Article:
Hurricane, Tropical Storm Combine to Kill Dozens in Mexico
Tropical Storm Manuel blasted Mexico's Pacific coast on Sunday while Hurricane Ingrid crept toward eastern states, triggering rain, landslides and floods that killed at least 20 people.
Thousands of people were evacuated as the two storms flanked Mexico on the Pacific and Gulf of Mexico, causing rivers to overflow, flooding streets and damaging bridges.
State-run energy firm Pemex evacuated three oil platforms off the Gulf coast of the northeastern state of Tamaulipas and shut down 24 wells, the company said on its Twitter account.
On the west coast, Manuel weakened after making landfall near the Colima state town of Manzanillo but it still threatened to spark flash floods and mudslides, the US National Hurricane Center said in a advisory.
Its top winds slowed to 40 miles [65 kilometers] per hour as it moved northwest and the storm was expected to dissipate on Monday.
The dual storms were blamed for at least 20 deaths in the southwestern state of Guerrero and six in the central states of Puebla and Hidalgo, officials said.
In Guerrero, more than 2,000 people left their homes while 21,000 households were without power, state civil protection official Constantino Gonzales Vargas told Agence France Presse.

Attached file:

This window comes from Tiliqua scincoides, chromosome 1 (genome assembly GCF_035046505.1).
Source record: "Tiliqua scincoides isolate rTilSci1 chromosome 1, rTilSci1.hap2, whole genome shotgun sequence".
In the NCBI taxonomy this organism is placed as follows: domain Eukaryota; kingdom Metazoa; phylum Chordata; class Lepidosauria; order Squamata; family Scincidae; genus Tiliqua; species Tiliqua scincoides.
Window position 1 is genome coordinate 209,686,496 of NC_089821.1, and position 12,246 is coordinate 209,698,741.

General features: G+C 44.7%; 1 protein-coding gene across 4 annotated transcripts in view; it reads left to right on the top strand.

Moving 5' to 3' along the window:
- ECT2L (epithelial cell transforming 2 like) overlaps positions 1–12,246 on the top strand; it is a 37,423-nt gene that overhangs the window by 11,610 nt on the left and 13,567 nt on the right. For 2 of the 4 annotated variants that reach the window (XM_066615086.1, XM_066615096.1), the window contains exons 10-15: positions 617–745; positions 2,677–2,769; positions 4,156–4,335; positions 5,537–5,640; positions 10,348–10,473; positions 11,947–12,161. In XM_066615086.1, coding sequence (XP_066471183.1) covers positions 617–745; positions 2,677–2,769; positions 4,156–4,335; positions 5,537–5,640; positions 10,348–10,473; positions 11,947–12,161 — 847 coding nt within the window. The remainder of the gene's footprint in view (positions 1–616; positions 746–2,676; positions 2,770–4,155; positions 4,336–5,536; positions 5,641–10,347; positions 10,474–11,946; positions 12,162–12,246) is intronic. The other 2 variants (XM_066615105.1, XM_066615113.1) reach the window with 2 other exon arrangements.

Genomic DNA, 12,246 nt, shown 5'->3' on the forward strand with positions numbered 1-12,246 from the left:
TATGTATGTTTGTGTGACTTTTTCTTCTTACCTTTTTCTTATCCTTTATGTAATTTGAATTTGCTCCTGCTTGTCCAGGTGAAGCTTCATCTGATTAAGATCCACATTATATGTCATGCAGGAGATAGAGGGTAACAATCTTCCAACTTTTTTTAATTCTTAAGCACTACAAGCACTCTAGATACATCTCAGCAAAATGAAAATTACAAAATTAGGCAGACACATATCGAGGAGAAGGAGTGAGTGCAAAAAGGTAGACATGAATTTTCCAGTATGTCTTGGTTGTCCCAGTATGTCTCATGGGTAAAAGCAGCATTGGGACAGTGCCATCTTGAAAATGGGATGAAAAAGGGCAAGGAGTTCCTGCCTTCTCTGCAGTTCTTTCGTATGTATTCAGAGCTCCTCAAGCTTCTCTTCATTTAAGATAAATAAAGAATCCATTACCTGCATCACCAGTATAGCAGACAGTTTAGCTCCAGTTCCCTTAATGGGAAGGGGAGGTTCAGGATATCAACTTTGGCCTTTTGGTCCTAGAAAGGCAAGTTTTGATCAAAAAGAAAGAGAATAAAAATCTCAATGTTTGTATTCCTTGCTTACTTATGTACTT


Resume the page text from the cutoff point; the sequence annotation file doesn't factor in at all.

Six people were killed when their van's driver lost control due to a lack of visibility and a slippery road on their way to the resort city of Acapulco on Saturday, he said.
Six others died in landslides and the collapse of walls in three Guerrero towns. Two more people drowned when they were swept away by a swollen river in the state capital Chilpancingo.
Water rose as high as three feet [one meter] in parts of Acapulco, dragging cars away, while the road leading to the international airport's terminal was closed.
The city's port was shut to navigation. Two men who sailed away were reported missing.
As Hurricane Ingrid lumbered toward the east coast, three people, including a 16-year-old boy, were killed in a landslide in Tlatlauquitepec, a mountain town in the central state of Puebla.
In the central state of Hidalgo, a nurse and her driver drowned when their car was swept away by an overflowing river as they headed to a mountain area heavily affected by days of rain, civil protection officials said.
Another woman died when a landslide struck her home.
The category one hurricane had already forced the evacuation of 6,000 people in the east coast state of Veracruz after two rivers overflowed their banks.
The US National Hurricane Center said in its latest advisory that Ingrid was slowing down "as it makes a jog to the northwest," while its outer rain bands were moving onshore.
The hurricane, packing maximum sustained winds of 75 miles per hour, could slightly strengthen on Monday before making landfall.
The storm's center was about 125 miles east of Tampico and moving at 3 miles per hour.
The forecasters also said Ingrid was expected to trigger a storm surge of as much as four feet, with "large and destructive waves."
Source: News agencies, Edited by website team